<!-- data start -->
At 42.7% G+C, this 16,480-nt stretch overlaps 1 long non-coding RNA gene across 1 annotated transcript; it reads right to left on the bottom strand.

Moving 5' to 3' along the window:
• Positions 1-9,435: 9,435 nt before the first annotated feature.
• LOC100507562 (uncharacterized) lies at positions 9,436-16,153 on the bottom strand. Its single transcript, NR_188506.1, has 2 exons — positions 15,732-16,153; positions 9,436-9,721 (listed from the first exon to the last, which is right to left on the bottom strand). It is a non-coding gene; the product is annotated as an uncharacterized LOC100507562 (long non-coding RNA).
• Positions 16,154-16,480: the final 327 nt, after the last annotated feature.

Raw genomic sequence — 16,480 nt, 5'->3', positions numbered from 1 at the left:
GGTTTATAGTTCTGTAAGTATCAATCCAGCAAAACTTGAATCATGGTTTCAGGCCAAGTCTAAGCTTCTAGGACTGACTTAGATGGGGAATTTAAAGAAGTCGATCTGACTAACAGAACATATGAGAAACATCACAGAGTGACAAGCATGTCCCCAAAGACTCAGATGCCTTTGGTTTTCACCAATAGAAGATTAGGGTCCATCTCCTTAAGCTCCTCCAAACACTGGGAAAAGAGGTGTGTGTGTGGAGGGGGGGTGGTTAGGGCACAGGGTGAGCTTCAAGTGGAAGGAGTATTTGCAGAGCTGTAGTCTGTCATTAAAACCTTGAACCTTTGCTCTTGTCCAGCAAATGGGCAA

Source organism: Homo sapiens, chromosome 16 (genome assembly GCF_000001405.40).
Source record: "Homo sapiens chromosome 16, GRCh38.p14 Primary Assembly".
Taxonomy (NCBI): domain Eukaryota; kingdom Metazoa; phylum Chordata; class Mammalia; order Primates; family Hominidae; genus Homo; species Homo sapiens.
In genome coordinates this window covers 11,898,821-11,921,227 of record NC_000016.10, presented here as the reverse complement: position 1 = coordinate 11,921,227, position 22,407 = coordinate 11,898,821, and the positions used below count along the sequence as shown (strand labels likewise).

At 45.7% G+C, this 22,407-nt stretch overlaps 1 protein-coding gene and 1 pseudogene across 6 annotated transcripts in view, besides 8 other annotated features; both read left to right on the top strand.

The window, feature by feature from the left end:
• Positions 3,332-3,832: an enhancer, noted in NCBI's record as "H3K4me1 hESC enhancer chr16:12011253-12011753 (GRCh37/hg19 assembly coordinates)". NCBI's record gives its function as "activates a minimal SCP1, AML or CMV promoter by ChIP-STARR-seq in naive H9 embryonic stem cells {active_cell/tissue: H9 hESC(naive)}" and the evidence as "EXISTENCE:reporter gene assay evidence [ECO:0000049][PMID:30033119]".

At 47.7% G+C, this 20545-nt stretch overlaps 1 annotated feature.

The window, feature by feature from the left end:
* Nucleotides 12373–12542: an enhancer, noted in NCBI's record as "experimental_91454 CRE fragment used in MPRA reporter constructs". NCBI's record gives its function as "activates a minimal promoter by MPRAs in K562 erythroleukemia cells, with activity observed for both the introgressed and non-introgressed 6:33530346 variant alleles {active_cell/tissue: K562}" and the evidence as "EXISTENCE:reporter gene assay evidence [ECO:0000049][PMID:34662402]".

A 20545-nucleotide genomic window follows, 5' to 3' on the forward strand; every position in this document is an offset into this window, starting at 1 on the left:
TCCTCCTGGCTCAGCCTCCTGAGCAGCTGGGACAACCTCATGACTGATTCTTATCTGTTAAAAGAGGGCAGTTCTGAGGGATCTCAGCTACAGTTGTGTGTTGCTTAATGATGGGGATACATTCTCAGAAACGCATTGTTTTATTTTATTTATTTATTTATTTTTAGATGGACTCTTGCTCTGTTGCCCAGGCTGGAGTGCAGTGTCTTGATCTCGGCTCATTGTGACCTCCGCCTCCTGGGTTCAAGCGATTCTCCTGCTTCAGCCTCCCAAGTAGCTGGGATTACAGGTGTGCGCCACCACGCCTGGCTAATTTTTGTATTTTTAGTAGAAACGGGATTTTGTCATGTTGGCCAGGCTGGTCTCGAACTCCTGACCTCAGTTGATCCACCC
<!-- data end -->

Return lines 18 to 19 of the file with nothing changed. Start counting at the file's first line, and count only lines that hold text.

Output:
A 20545-nucleotide genomic window follows, 5' to 3' on the forward strand; every position in this document is an offset into this window, starting at 1 on the left:
TCCTCCTGGCTCAGCCTCCTGAGCAGCTGGGACAACCTCATGACTGATTCTTATCTGTTAAAAGAGGGCAGTTCTGAGGGATCTCAGCTACAGTTGTGTGTTGCTTAATGATGGGGATACATTCTCAGAAACGCATTGTTTTATTTTATTTATTTATTTATTTTTAGATGGACTCTTGCTCTGTTGCCCAGGCTGGAGTGCAGTGTCTTGATCTCGGCTCATTGTGACCTCCGCCTCCTGGGTTCAAGCGATTCTCCTGCTTCAGCCTCCCAAGTAGCTGGGATTACAGGTGTGCGCCACCACGCCTGGCTAATTTTTGTATTTTTAGTAGAAACGGGATTTTGTCATGTTGGCCAGGCTGGTCTCGAACTCCTGACCTCAGTTGATCCACCC